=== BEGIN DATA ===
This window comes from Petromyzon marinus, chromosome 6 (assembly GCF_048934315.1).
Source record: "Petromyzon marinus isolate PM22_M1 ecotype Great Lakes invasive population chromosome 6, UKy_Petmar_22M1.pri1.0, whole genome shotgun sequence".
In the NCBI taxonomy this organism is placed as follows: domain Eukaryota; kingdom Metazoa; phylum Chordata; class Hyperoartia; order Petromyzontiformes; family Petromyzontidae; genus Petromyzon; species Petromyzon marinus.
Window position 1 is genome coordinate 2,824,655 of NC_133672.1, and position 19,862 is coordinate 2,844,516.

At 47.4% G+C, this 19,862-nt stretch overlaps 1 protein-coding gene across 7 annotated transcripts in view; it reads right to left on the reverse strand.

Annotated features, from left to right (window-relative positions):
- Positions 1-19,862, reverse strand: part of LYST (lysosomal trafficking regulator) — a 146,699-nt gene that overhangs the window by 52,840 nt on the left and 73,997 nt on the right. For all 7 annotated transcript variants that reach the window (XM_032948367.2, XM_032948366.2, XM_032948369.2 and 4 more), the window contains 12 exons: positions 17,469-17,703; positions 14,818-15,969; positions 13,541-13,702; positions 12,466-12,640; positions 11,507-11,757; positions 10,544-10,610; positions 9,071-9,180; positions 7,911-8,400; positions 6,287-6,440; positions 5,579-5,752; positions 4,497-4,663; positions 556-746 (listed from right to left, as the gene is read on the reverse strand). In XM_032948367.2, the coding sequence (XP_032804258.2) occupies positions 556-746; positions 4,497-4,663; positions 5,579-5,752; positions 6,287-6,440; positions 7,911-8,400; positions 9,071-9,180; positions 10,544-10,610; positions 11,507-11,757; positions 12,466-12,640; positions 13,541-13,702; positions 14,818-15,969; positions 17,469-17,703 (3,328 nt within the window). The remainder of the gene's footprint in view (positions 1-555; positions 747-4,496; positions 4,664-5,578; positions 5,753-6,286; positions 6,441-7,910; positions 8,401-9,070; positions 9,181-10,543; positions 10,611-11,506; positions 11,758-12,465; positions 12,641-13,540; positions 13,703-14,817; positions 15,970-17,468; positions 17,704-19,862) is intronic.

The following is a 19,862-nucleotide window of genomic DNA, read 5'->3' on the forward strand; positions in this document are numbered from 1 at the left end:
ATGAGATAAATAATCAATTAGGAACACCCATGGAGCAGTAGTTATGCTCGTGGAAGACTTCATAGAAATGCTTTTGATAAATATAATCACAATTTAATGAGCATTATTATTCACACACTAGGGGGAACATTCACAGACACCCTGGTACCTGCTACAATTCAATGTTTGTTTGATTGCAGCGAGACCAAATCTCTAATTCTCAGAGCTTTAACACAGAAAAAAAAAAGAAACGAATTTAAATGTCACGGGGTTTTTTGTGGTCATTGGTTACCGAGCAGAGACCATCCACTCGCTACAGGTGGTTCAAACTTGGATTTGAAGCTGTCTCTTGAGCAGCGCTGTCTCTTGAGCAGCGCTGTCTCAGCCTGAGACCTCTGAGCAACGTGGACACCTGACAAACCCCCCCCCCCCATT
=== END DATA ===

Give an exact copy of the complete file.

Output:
This window comes from Petromyzon marinus, chromosome 6 (assembly GCF_048934315.1).
Source record: "Petromyzon marinus isolate PM22_M1 ecotype Great Lakes invasive population chromosome 6, UKy_Petmar_22M1.pri1.0, whole genome shotgun sequence".
In the NCBI taxonomy this organism is placed as follows: domain Eukaryota; kingdom Metazoa; phylum Chordata; class Hyperoartia; order Petromyzontiformes; family Petromyzontidae; genus Petromyzon; species Petromyzon marinus.
Window position 1 is genome coordinate 2,824,655 of NC_133672.1, and position 19,862 is coordinate 2,844,516.

At 47.4% G+C, this 19,862-nt stretch overlaps 1 protein-coding gene across 7 annotated transcripts in view; it reads right to left on the reverse strand.

Annotated features, from left to right (window-relative positions):
- Positions 1-19,862, reverse strand: part of LYST (lysosomal trafficking regulator) — a 146,699-nt gene that overhangs the window by 52,840 nt on the left and 73,997 nt on the right. For all 7 annotated transcript variants that reach the window (XM_032948367.2, XM_032948366.2, XM_032948369.2 and 4 more), the window contains 12 exons: positions 17,469-17,703; positions 14,818-15,969; positions 13,541-13,702; positions 12,466-12,640; positions 11,507-11,757; positions 10,544-10,610; positions 9,071-9,180; positions 7,911-8,400; positions 6,287-6,440; positions 5,579-5,752; positions 4,497-4,663; positions 556-746 (listed from right to left, as the gene is read on the reverse strand). In XM_032948367.2, the coding sequence (XP_032804258.2) occupies positions 556-746; positions 4,497-4,663; positions 5,579-5,752; positions 6,287-6,440; positions 7,911-8,400; positions 9,071-9,180; positions 10,544-10,610; positions 11,507-11,757; positions 12,466-12,640; positions 13,541-13,702; positions 14,818-15,969; positions 17,469-17,703 (3,328 nt within the window). The remainder of the gene's footprint in view (positions 1-555; positions 747-4,496; positions 4,664-5,578; positions 5,753-6,286; positions 6,441-7,910; positions 8,401-9,070; positions 9,181-10,543; positions 10,611-11,506; positions 11,758-12,465; positions 12,641-13,540; positions 13,703-14,817; positions 15,970-17,468; positions 17,704-19,862) is intronic.

The following is a 19,862-nucleotide window of genomic DNA, read 5'->3' on the forward strand; positions in this document are numbered from 1 at the left end:
ATGAGATAAATAATCAATTAGGAACACCCATGGAGCAGTAGTTATGCTCGTGGAAGACTTCATAGAAATGCTTTTGATAAATATAATCACAATTTAATGAGCATTATTATTCACACACTAGGGGGAACATTCACAGACACCCTGGTACCTGCTACAATTCAATGTTTGTTTGATTGCAGCGAGACCAAATCTCTAATTCTCAGAGCTTTAACACAGAAAAAAAAAAGAAACGAATTTAAATGTCACGGGGTTTTTTGTGGTCATTGGTTACCGAGCAGAGACCATCCACTCGCTACAGGTGGTTCAAACTTGGATTTGAAGCTGTCTCTTGAGCAGCGCTGTCTCTTGAGCAGCGCTGTCTCAGCCTGAGACCTCTGAGCAACGTGGACACCTGACAAACCCCCCCCCCCCATT